I’ve been debating with myself for the past couple days as to whether I should review the book Apologetics to the Glory of God by John M. Frame. The book does make some good points, however, there are some issues I have with its communication or lack thereof. In view of its redeeming qualities, I’ve decided to recommend it but first I want to express these difficulties. Professor Frame seems to expect that his readers are already somewhat familiar apologetics and Reformed apologists since he doesn’t really go into detail about any of their arguments. I.E. there’s not a real lengthy discussion on the transcendental argument, and the other “classical arguments” (i.e. teleological, cosmological, etc.) are given some time, but I feel like not nearly enough. The book seems get very close to offering a viable defense, and then comes up one penny too short when you realize the chapter ends (when you think it should just be beginning). In reality, Frame’s book isn’t really a book on “how to” do apologetics. It’s more of a book on “what kind” of apologetic approaches Christians should use. Frame attempts in chapter 9 to teach his readers how to talk to strangers using apologetics, but again leaves a lot to be desired. He admits at the beginning of the chapter, “this is not my own natural milieu. I am far better suited to technical discussions than to exchanges with ‘people on the street.'” That causes me to wonder, “Then why are you even trying to teach me how to talk to folks on the street?” That’s like a professor at medical school who’s never worked at a hospital trying to advise an actual doctor on how he should approach patients. Perhaps it’s a pet-peeve of mine, but I have a hard time with intellectuals who won’t leave their ivory towers to put their actual theories to the test. It’s almost (though not quite) like a salesmen who won’t use the very thing he’s marketing. Frame however does argue that he uses what he markets through the written word, and in some chapters he does communicate quite well.
Frame’s warnings against having confidence in our own knowledge are well worth the hearing. Commenting on 1 Pet. 3:15-16 Frame states, “It is interesting that Peter does not urge apologists to be intelligent and knowledgeable (although such qualities are certainly helpful), but to lead consistently godly lives.” This really serves to give confidence to those who don’t think they’re “smart,” while at the same time shaming the “smart” who aren’t godly. The two sins apologists are especially susceptible to are not “speaking the truth in love,” and forming heresies in order to be “rational.” Frame comments, “don’t be an apologist unless your first loyalty is to God – not to intellectual respectability, not to truth in the abstract, not to the unbeliever as such, not to some philosophic tradition.” What a slap in the face to many (including myself at times) Christian “debaters” (not “apologists”).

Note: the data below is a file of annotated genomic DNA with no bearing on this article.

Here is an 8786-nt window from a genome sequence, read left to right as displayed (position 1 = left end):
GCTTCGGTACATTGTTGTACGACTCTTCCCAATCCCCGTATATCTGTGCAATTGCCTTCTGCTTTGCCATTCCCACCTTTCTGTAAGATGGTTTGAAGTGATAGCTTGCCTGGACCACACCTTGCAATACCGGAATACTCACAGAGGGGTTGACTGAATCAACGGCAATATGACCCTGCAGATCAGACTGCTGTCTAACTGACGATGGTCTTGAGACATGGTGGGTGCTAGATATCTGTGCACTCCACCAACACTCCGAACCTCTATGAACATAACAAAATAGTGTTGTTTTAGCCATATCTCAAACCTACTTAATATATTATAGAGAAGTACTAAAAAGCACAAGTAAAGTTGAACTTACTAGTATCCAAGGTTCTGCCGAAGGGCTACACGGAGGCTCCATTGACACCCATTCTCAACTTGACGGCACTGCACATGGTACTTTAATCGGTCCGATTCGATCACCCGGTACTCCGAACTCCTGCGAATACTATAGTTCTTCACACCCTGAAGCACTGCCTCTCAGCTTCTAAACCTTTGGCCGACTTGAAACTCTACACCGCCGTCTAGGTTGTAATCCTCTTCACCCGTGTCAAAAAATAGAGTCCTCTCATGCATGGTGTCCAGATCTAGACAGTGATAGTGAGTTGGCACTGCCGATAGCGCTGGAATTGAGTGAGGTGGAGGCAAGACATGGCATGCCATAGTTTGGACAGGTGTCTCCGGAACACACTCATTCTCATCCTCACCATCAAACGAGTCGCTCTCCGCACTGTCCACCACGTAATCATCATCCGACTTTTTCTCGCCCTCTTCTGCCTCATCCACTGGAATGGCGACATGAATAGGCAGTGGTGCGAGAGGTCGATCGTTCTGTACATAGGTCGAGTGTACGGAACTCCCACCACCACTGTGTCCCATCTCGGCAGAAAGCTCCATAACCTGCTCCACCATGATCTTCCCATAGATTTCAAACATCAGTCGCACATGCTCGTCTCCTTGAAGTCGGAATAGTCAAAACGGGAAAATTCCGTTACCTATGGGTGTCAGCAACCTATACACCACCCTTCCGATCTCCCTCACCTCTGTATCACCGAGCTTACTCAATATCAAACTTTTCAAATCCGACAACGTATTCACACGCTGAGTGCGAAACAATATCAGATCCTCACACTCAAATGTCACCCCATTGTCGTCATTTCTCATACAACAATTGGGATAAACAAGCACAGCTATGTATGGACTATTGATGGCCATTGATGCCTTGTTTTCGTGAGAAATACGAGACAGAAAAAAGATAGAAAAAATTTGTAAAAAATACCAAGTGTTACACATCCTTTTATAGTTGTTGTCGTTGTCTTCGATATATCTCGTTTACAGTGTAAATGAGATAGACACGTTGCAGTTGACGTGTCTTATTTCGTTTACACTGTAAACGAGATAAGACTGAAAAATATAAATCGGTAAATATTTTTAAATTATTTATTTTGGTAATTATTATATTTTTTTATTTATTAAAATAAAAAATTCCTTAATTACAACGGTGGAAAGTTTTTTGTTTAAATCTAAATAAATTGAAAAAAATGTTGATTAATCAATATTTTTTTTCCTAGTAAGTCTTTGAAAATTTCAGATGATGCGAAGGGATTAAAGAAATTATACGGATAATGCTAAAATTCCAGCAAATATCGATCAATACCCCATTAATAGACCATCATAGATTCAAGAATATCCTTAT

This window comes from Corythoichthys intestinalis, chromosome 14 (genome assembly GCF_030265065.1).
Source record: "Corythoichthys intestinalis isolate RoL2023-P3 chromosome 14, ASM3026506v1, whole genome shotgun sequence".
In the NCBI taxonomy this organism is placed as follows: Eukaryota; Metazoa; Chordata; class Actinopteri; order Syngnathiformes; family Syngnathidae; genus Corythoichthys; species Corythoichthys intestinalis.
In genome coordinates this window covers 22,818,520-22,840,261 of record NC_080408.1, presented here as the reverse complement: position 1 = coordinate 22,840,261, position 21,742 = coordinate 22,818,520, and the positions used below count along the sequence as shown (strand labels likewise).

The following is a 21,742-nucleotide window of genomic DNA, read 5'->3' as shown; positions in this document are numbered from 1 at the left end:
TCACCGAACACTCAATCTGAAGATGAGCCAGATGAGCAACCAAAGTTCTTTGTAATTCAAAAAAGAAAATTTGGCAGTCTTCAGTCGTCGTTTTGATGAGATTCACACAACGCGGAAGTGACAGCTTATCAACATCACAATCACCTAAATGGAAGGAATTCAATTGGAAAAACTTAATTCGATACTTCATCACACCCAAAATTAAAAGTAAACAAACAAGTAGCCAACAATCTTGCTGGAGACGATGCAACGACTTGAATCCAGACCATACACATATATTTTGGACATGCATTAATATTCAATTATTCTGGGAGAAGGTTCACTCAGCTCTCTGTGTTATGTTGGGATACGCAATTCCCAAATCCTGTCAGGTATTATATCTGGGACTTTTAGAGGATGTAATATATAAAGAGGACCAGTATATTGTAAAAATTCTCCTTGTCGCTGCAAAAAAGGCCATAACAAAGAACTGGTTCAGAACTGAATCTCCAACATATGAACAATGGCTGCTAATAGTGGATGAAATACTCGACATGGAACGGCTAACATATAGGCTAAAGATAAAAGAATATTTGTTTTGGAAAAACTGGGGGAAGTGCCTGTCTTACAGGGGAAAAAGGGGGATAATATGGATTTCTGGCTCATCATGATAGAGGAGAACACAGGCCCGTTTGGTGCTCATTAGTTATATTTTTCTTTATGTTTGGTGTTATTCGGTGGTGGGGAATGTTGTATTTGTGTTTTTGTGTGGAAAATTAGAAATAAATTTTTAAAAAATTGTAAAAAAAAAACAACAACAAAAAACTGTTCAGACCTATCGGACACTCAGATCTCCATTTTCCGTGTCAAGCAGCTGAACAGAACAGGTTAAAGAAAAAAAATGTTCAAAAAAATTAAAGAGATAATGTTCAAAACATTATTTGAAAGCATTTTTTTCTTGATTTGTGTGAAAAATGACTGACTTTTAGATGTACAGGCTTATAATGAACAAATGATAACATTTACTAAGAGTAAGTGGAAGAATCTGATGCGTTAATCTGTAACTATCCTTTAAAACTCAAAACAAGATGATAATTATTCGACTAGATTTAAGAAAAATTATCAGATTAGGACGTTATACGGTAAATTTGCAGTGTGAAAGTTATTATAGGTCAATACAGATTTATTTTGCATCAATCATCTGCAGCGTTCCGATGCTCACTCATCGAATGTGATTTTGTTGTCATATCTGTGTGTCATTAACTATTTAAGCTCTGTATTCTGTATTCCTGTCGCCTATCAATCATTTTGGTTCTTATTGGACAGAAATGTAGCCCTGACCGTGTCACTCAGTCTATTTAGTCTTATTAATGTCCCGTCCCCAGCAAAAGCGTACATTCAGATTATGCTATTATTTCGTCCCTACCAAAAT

Frames arguments for the Trinity (though phrased in such a way which makes it a bit hard to apply to witnessing encounters with unbelievers at least for me) are very stimulating.
Since God is both three and one, he can be described in personalistic terms without being made relative to the world. For example, God is love (1 John 4:8). Love of what? If we immediately answer “love of the world,” then we have a problem. For on that account the divine attribute of love depends on the existence of the world. And to say that God’s attributes depend on the world is to say that God himself depends on the world.
As you can see this creates a problem for all non-trinitarian theistic worldviews.
Frame’s explanation and justification of the “broad” circular nature of every worldview is also rather enlightening. The professor claims:
Those who believe that human reason is the ultimate authority (rationalists) must presuppose the authority of reason in their arguments for rationalism. Those who believe in the ultimacy of sense experience must presuppose it in arguing for their philosophy (empiricism). And skeptics must be skeptical of their own skepticism (a fact that is, of course, the Achilles’ heel of skepticism). The point is that when one is arguing for an ultimate criterion, whether Scripture, the Koran, human reason, sensation, or whatever, one must use criteria compatible with that conclusion. If that is circularity, then everybody is guilty of circularity.